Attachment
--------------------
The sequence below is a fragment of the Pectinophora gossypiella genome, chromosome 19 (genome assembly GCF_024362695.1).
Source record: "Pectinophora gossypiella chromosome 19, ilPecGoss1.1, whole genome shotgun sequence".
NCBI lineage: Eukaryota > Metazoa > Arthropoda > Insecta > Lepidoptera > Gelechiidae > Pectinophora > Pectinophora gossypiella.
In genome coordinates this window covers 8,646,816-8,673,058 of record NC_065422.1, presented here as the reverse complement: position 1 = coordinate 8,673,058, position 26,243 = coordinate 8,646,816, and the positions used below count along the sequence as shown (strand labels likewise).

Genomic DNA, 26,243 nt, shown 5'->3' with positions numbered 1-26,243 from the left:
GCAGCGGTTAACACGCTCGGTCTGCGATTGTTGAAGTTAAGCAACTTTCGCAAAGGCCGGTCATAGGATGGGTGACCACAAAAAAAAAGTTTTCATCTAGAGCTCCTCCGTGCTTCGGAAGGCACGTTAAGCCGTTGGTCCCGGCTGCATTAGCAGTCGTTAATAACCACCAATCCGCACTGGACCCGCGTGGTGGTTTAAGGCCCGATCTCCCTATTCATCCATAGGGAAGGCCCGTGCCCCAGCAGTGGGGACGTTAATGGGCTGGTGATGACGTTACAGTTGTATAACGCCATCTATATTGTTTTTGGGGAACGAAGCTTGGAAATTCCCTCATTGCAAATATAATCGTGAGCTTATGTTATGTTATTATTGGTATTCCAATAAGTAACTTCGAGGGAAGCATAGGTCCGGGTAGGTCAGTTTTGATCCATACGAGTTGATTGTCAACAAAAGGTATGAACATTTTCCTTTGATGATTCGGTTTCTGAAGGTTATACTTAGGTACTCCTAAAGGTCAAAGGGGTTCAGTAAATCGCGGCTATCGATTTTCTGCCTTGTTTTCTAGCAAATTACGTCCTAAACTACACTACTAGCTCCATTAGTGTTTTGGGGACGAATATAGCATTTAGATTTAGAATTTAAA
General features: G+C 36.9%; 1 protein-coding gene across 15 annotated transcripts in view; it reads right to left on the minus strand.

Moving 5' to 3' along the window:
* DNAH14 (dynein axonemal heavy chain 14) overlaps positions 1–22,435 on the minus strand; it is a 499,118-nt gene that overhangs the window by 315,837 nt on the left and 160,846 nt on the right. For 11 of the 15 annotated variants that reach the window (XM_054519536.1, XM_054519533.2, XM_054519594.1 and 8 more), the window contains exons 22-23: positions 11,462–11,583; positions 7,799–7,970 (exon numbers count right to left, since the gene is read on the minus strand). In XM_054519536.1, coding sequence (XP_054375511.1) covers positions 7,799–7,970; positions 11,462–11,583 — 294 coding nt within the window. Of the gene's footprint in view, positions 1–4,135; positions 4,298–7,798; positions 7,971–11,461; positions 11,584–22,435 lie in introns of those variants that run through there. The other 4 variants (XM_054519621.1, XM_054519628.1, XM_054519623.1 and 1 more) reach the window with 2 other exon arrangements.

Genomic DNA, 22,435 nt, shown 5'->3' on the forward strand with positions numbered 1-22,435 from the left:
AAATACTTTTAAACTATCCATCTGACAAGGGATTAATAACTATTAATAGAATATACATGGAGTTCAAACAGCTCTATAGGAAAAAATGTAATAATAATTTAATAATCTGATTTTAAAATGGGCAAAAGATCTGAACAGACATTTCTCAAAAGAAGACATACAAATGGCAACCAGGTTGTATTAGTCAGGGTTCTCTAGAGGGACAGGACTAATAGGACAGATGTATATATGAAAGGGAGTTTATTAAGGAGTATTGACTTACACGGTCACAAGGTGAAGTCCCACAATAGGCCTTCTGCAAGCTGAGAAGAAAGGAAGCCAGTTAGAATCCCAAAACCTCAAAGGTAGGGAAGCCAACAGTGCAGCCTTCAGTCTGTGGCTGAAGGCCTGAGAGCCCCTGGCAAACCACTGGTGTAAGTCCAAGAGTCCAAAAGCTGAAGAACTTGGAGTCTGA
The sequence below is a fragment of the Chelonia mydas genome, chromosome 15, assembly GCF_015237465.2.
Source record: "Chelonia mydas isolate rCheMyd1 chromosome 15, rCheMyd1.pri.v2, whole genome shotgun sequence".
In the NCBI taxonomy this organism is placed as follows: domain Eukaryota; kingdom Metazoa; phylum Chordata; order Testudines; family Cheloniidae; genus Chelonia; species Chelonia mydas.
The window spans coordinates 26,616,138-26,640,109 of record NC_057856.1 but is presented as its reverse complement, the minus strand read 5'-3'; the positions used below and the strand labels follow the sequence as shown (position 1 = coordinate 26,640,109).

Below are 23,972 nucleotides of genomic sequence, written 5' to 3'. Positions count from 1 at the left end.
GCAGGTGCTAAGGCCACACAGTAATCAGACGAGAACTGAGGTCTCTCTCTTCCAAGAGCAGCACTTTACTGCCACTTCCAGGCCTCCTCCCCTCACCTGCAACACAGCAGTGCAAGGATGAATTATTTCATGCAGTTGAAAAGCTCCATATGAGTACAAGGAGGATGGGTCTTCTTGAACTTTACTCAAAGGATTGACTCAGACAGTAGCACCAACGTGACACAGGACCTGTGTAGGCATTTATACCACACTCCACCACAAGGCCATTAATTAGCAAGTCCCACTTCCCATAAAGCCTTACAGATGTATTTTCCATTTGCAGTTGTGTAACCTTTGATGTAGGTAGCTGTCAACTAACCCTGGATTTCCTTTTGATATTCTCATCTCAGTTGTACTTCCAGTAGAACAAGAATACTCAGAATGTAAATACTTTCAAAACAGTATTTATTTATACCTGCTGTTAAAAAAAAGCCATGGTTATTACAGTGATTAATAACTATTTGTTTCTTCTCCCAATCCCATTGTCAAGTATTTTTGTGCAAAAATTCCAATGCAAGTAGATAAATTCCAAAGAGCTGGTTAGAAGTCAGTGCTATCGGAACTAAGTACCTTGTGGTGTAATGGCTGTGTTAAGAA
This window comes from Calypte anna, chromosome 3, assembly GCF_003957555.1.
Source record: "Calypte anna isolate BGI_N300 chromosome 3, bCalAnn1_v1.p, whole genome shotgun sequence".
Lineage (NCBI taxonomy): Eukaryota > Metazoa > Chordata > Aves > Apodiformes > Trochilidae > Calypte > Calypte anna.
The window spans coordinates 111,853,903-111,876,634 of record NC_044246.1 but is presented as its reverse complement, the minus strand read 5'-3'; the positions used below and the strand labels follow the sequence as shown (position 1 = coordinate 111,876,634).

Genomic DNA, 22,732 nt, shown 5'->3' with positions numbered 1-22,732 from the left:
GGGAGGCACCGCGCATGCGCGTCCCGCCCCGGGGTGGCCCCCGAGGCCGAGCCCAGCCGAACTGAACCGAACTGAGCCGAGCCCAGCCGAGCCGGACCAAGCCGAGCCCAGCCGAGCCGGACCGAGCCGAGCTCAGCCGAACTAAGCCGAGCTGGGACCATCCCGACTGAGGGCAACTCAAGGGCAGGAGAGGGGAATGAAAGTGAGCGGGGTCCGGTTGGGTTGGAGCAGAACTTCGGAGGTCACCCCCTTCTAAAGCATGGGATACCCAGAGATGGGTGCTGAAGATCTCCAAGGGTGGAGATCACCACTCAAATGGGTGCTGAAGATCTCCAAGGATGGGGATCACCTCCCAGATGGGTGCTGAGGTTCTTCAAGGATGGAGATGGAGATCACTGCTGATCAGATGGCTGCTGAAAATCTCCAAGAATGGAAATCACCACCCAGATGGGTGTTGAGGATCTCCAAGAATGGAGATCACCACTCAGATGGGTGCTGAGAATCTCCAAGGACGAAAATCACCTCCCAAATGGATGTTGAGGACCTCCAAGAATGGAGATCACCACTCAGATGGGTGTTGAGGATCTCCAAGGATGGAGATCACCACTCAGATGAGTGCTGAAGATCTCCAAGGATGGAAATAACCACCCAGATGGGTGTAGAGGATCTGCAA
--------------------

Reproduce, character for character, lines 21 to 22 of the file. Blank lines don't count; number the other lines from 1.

The window spans coordinates 111,853,903-111,876,634 of record NC_044246.1 but is presented as its reverse complement, the minus strand read 5'-3'; the positions used below and the strand labels follow the sequence as shown (position 1 = coordinate 111,876,634).

Genomic DNA, 22,732 nt, shown 5'->3' with positions numbered 1-22,732 from the left: